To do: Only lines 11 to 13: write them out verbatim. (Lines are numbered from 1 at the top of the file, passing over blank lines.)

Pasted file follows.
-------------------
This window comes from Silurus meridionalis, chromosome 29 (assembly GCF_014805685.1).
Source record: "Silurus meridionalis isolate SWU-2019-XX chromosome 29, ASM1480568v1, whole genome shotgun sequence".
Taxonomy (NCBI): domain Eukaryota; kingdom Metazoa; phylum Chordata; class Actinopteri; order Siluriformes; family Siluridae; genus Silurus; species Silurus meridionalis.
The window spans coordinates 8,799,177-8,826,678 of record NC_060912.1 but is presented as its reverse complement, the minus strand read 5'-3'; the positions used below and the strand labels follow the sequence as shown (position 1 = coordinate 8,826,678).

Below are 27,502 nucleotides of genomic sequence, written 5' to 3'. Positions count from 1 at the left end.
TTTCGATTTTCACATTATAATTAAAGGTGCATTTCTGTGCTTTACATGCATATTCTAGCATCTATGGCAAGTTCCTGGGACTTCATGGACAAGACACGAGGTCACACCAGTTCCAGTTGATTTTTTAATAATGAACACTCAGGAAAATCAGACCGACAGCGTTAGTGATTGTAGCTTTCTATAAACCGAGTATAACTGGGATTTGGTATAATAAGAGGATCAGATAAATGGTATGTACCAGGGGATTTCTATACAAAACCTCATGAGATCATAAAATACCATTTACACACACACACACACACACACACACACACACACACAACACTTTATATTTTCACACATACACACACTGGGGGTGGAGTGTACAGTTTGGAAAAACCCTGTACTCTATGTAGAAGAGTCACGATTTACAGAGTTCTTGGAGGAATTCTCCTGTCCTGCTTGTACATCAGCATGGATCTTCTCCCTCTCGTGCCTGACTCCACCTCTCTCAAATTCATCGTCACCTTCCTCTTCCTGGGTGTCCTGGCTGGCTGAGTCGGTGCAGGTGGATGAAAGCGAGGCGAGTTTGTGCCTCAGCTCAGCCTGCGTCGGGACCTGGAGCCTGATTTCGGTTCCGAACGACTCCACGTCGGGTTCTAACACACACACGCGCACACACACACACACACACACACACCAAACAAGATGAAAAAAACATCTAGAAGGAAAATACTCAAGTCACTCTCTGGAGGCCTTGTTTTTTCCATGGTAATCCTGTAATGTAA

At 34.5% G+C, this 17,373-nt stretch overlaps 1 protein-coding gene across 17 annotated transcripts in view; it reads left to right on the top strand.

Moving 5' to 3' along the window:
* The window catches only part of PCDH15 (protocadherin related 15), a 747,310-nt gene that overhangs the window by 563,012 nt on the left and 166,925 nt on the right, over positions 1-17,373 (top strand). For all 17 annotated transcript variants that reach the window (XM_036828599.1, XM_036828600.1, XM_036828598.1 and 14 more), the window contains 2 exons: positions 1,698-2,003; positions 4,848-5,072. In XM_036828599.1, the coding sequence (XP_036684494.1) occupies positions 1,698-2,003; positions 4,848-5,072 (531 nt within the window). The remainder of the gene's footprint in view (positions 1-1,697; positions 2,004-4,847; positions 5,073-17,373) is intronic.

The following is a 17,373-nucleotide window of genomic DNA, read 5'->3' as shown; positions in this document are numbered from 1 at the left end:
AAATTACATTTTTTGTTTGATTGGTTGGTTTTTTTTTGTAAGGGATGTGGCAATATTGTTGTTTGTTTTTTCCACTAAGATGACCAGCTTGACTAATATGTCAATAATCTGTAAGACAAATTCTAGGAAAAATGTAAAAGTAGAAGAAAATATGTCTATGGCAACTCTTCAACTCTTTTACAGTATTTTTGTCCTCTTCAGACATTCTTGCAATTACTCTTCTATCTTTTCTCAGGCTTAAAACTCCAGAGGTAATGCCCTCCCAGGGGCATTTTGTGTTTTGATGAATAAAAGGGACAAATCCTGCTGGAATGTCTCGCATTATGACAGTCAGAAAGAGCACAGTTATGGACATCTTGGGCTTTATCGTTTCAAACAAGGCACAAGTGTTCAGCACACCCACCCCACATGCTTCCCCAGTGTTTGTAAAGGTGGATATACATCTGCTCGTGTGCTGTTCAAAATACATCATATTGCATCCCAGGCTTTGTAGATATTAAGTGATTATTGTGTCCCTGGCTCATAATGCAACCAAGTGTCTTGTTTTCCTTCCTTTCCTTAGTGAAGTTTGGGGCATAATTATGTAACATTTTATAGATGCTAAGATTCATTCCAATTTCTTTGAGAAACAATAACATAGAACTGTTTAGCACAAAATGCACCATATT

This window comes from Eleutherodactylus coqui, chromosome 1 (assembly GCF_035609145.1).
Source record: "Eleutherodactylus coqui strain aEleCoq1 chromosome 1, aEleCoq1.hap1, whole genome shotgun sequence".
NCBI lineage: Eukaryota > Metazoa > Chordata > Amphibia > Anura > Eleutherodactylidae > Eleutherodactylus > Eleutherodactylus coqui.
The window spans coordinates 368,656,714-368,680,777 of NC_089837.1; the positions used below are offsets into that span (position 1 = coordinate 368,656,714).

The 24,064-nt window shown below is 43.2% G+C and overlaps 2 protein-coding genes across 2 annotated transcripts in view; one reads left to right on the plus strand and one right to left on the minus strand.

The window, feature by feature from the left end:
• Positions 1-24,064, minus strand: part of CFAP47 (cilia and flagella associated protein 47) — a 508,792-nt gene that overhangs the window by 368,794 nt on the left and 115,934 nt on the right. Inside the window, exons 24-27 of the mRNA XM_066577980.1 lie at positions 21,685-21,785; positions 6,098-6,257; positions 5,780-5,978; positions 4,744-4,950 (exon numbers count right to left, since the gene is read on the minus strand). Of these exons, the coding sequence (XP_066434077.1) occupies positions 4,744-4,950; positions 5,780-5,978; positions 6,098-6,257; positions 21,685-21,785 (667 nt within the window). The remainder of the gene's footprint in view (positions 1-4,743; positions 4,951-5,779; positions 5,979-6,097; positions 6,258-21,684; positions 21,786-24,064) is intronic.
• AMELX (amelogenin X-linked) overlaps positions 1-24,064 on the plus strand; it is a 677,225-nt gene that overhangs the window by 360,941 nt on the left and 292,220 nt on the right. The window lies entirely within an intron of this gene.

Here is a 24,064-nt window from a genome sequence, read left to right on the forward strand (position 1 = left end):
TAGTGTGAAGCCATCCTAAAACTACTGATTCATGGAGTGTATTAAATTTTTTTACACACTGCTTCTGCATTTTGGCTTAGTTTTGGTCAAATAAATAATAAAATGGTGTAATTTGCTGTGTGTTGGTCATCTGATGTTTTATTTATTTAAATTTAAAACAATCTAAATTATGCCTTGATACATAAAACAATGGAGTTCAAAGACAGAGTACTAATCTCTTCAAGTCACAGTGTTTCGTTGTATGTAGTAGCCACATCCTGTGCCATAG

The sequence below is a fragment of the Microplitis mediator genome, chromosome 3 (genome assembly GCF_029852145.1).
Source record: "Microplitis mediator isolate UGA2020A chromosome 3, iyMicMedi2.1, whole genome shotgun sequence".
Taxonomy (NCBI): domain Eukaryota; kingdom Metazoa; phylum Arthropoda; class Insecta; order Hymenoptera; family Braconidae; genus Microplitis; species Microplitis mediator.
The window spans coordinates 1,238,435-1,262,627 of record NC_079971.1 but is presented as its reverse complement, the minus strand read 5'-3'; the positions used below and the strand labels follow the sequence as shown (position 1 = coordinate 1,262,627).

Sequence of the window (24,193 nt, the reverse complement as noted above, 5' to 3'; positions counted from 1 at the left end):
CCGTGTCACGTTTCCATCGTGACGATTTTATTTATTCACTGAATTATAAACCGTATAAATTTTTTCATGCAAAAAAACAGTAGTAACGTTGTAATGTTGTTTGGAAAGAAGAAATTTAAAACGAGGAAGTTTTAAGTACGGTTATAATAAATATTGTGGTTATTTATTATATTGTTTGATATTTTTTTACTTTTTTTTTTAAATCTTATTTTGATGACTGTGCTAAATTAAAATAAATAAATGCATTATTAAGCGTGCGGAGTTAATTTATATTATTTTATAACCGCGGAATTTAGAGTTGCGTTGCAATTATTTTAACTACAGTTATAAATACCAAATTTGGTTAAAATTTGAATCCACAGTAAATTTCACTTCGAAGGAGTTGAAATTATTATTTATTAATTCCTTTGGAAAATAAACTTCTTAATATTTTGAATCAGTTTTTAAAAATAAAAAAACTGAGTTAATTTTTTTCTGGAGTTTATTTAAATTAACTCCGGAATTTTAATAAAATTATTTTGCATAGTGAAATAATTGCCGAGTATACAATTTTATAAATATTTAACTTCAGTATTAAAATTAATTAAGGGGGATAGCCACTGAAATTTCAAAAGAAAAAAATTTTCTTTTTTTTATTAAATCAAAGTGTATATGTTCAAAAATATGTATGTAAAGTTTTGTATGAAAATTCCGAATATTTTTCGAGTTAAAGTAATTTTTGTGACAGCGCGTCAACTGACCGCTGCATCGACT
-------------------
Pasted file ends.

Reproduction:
AAATTACATTTTTTGTTTGATTGGTTGGTTTTTTTTTGTAAGGGATGTGGCAATATTGTTGTTTGTTTTTTCCACTAAGATGACCAGCTTGACTAATATGTCAATAATCTGTAAGACAAATTCTAGGAAAAATGTAAAAGTAGAAGAAAATATGTCTATGGCAACTCTTCAACTCTTTTACAGTATTTTTGTCCTCTTCAGACATTCTTGCAATTACTCTTCTATCTTTTCTCAGGCTTAAAACTCCAGAGGTAATGCCCTCCCAGGGGCATTTTGTGTTTTGATGAATAAAAGGGACAAATCCTGCTGGAATGTCTCGCATTATGACAGTCAGAAAGAGCACAGTTATGGACATCTTGGGCTTTATCGTTTCAAACAAGGCACAAGTGTTCAGCACACCCACCCCACATGCTTCCCCAGTGTTTGTAAAGGTGGATATACATCTGCTCGTGTGCTGTTCAAAATACATCATATTGCATCCCAGGCTTTGTAGATATTAAGTGATTATTGTGTCCCTGGCTCATAATGCAACCAAGTGTCTTGTTTTCCTTCCTTTCCTTAGTGAAGTTTGGGGCATAATTATGTAACATTTTATAGATGCTAAGATTCATTCCAATTTCTTTGAGAAACAATAACATAGAACTGTTTAGCACAAAATGCACCATATT

This window comes from Eleutherodactylus coqui, chromosome 1 (assembly GCF_035609145.1).
Source record: "Eleutherodactylus coqui strain aEleCoq1 chromosome 1, aEleCoq1.hap1, whole genome shotgun sequence".